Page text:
INVESTORS WANT TO MAKE the most of market opportunities. Most of the time, that wish comes in the form of trying to identify a stock poised for big price appreciation.
However, the desire to avoid all losses by bailing out and sitting in cash may preclude gains that could be readily available.
Here’s why: Many stock-trading methodologies, newsletters and media figures recommend a quick exit to cash when markets flash any sign of trouble.
Avoiding Losses Can Lead to Missed Opportunities
No one wants to see portfolio losses. It can be problematic when investors act on their feelings of loss aversion. Investors often sell out when they have a hunch or a fear that a downturn is on the horizon. Sometimes these fears are driven by news reports about chaos in Washington or the world. There is no shortage of such reports, thus giving investors a more or less permanent sense that doom is around the corner.
Although it may seem like a good idea to remain in cash and wait out a downturn, investors may actually be missing opportunities that way, rather than protecting themselves.
Selling out and sitting on the sidelines is essentially a form of speculation, rather than investing. People who do this are making a bet on a change in market direction, as well as the timing of that change. It’s very possible to cash out at the wrong time; instead of the market declining, as you believed it would, it rallies. Then you are faced with a second choice about getting back in. There’s plenty of room to time that trade wrong, as well.
A Well-Rounded Portfolio Can Help Protect You
A more prudent approach is to develop a portfolio that captures better-performing asset classes at any phase of a market cycle.
Recent asset-class performance supports that approach: In the first quarter of 2019, domestic and international stock and bond asset classes rose. In the previous rolling one-year time frame, broad asset-class performance diverged:
- The U.S. stock market gained 8.77%.
- International developed markets lost 3.14%.
- Emerging markets lost 7.41%.
- The U.S. bond market gained 4.48%.
- The international bond market gained 5.23%.
- Global real estate investment trusts gained 13.93%.
Investors who bailed out likely would have missed the subsequent rallies. It sounds easy, in theory, to wait out a downturn and re-invest when the coast is clear. But there is no way of discerning an “all clear” signal. Markets move up and down all the time, with regularity. Meanwhile, bad news continues to pour in from around the globe, complicating the difficult decision about when to re-invest.
It’s difficult to hold onto an investment that’s declining, but remaining broadly diversified is a proven way to smooth returns through various market conditions.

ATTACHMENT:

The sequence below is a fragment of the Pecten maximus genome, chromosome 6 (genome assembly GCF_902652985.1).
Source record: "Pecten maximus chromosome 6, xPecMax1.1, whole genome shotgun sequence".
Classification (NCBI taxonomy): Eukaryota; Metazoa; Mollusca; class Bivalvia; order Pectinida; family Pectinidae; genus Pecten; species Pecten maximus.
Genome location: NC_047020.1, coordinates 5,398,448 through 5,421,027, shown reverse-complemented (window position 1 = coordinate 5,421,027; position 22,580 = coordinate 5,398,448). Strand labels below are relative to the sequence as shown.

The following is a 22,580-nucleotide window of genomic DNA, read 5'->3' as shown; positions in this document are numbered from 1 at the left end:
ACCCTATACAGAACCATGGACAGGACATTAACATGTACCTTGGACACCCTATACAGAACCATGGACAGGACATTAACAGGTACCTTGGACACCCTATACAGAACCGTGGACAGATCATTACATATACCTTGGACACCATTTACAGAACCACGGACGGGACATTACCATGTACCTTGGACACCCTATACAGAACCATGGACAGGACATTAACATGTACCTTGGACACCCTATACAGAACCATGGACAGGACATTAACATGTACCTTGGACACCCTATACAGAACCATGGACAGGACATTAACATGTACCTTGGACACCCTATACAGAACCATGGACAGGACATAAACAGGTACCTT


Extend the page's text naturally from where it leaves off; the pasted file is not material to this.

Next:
Your allocation should be tailored to reflect the risk-and-return profile necessary to meet your financial goals.
Stocks or Bonds? Balance Both
It’s pretty well known that investors need the right proportion of stocks to bonds, but those broad asset classes must be allocated properly. Investors must be certain they own both large- and small-company shares, value and growth, as well as all industries and stocks representing global regions. As we saw, different geographical markets don’t yield the same returns at the same time.
On the bond side, it’s important to hold instruments with a short duration, as well as high credit quality. These bonds should represent debt of governments and corporations, again, reflecting a global allocation.
Those strategies will assure that you are invested in the top-performing asset classes. Investors worry about missing opportunities, which is understandable. However, attempts to pick winners are almost certain to miss key opportunities. For example, not many investors would have been lucky enough to pick three of this year’s top-performing large-cap stocks: Xerox Corp. (ticker: XRX) is up 65.18%, Anadarko Petroleum Corp. (APC) is up 72.45% and Coty (COTY) is up 84.65%.
Investors who owned a fund tracking the S&P 500 index or the Russell 3000 would have captured those performances.
Picking individual stocks and bonds won’t come close to achieving a broad global allocation. Passive or index funds that track broad areas of the market are a much more efficient way to take advantage of opportunities the market serves up.
Once you have a portfolio allocation that takes into account your time horizon, risk tolerance and spending needs and wants, resist the temptation to tinker. While broad diversification won’t completely protect you from losses when any segment of the global market declines, it will assure that you own the best performers alongside the worst.
Balancing your returns that way is not as exciting as picking a big winner, but it’s definitely a more reliable approach to owning top performers, while also mitigating downside risk.